FLAG sales were not affected by current fluctuation in the quarter. however, average pricing declined by $1.6 million, as competitive price reductions were taken in select markets. From a profit perspective, second quarter 2014 FLAG segment adjusted EBITDA improved by $2.9 million, compared to the second quarter of 2013.

The main drivers will improve sales volumes in the course of our least efficient forestry product plant in Carlton, Oregon, as well as improved plant utilization rates. Our FLAG plants ran around 91% utilization in the second quarter of 2014, compared to about 76% last year. Finally, FX improved earnings by about $500,000 that was more than offset by average pricing reduction.

Turning to the FRAG business, second quarter 2014 sales volumes increased versus a year ago, mostly driven by strong growth in large quarter sales and increased unit sales of tractor attachments. Decreased unit sales in the segment parts and accessories were partially offset with the volume increase.

The FRAG business’s adjusted EBITDA was $6.8 million in the second quarter of 2014, compared to $6.4 million in the second quarter of 2013. The FRAG EBITDA increase was due to improved sales volumes and average pricing, partially offset by a higher cost in the FRAG segment mainly in the areas of manufacturing and assembly.

The sales mix in the second quarter of 2014 also included relatively lower margin projects compared to 2013. Net expense for corporate and other, which includes the concrete cutting and finishing business, increased by $700,000 mostly as a result of $0.5 million of expense related to the closure of our blade plant in Mexico and higher incentive compensation expense. Adjusted EBITDA in total for the second quarter 2014 was $34.8 million, compared to $32 million in the year-ago period, primarily as a result of the improved cost profile in the FLAG business.

Our effective income tax rate was about 32% for the second quarter of this year. Net debt was about $385 million at the end of the second quarter, which is a decrease of approximately $10 million from December 31, 2013. Our ratio of net debt to adjust EBITDA was 3.0 times at the end of the second quarter of 2014, which reflects lower net debt and increased adjusted EBITDA compared to last year.

Net debt decreased in the second quarter as we generated free cash of $19.7 million, compared to $15.9 million in 2013. Our second quarter of 2014 free cash flow reflects improved cash from operations, driven by improved operating results along with the reduction of working capital compared to last year. Working capital benefited from our continued control of inventory levels, compared to the same quarter of a year ago. Capital spending increased $1.6 million, compared with the second quarter of 2013.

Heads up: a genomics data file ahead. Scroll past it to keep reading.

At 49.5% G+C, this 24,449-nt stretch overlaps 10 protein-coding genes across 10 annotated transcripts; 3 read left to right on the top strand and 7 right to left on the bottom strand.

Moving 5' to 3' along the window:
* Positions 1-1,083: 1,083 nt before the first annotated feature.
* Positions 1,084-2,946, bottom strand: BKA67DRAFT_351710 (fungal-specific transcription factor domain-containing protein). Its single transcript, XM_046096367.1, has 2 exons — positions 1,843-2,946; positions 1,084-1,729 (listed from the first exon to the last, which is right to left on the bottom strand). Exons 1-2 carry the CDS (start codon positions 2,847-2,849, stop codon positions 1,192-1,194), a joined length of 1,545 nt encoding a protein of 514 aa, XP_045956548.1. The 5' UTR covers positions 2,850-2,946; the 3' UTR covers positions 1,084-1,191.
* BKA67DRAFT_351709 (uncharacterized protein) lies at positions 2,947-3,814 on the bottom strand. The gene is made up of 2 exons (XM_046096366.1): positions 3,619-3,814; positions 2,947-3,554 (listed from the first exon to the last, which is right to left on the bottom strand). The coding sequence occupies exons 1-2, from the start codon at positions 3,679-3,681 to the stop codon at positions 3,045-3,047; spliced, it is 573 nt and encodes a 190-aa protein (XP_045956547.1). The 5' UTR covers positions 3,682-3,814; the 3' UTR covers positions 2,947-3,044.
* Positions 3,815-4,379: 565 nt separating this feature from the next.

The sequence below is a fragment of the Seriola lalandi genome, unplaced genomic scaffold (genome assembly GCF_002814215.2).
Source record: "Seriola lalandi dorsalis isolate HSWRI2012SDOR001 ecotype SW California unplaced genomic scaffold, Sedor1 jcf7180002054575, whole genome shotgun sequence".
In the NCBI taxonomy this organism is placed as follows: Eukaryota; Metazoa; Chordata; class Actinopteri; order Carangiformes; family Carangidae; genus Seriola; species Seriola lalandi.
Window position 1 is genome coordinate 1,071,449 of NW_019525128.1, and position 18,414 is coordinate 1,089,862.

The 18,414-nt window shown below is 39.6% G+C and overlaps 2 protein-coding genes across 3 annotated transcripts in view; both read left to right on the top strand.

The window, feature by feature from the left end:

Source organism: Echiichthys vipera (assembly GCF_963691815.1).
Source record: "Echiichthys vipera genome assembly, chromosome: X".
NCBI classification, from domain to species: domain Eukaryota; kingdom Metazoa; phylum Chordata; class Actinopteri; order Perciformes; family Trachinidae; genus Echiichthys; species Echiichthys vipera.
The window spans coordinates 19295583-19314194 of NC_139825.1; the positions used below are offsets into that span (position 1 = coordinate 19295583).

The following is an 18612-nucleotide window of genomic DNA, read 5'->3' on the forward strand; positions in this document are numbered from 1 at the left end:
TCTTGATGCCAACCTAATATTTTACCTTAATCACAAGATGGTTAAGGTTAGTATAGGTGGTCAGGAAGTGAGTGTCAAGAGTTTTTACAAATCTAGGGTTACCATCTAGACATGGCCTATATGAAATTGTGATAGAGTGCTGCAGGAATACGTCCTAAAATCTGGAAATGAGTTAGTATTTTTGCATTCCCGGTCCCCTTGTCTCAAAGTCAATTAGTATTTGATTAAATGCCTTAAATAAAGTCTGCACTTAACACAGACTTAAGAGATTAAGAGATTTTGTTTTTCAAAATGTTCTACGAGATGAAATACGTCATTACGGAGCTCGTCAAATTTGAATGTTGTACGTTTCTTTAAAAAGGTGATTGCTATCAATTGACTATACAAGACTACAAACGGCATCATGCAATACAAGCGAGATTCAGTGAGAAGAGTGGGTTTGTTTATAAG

That covers the specifics related to the second quarter of 2014. So now, I would like to turn the call back over to Josh.

Joshua L. Collins

Thanks, Cal. I’ll wrap up today’s call by touching on our outlook for 2014 and other recent news, and then we’ll open the line for questions. Our forward order of books and order intake rates continue to improve compared to last year and reflect improved demand for both our FLAG and FRAG products.

As a result of the sales demand and the generally improved cost profile in the FLAG business, we are raising our 2014 outlook upward for both sales and adjusted EBITDA. We expect sales to range between $935 million and $960 million and operating income to range between $81 million and $86 million.

Our sales projection assumes some increase in FLAG segment sales of 3% to 6%, and growth in FRAG segment sales of 6% to 8%, both versus 2013 levels. We expect adjusted EBITDA to fall within the $135 million to $140 million range. We continue to expect free cash flow in 2014 to be between $32 million and $38 million that’s approximately $38 million to $42 million of capital expenditures. Net interest expense is expected to be approximately $18 million in 2014 and the effective income tax rate from continuing operations is expected to be between 33% and 36% in 2014.

Today, we also announced that our board of directors has authorized the share repurchase program of up to $75 million of Blount common stock to be completed by December 31, 2016. With the continued strength of our balance sheet and our confidence in our long-term future, we believe the share repurchase program is a good use of our capital of retaining sufficient capacity, continue making long-term investments in our business.

We’ve mentioned on these calls several times over the past few years, that when our leverage got to an appropriate level we would institute a share repurchase program, and/or dividend. We are now three times that leverage and expect that we will be approaching 2.5 times to 2.6 times by year-end without the share repurchase program. Our balance sheet is strong and it is the right time to begin returning capital to our shareholders.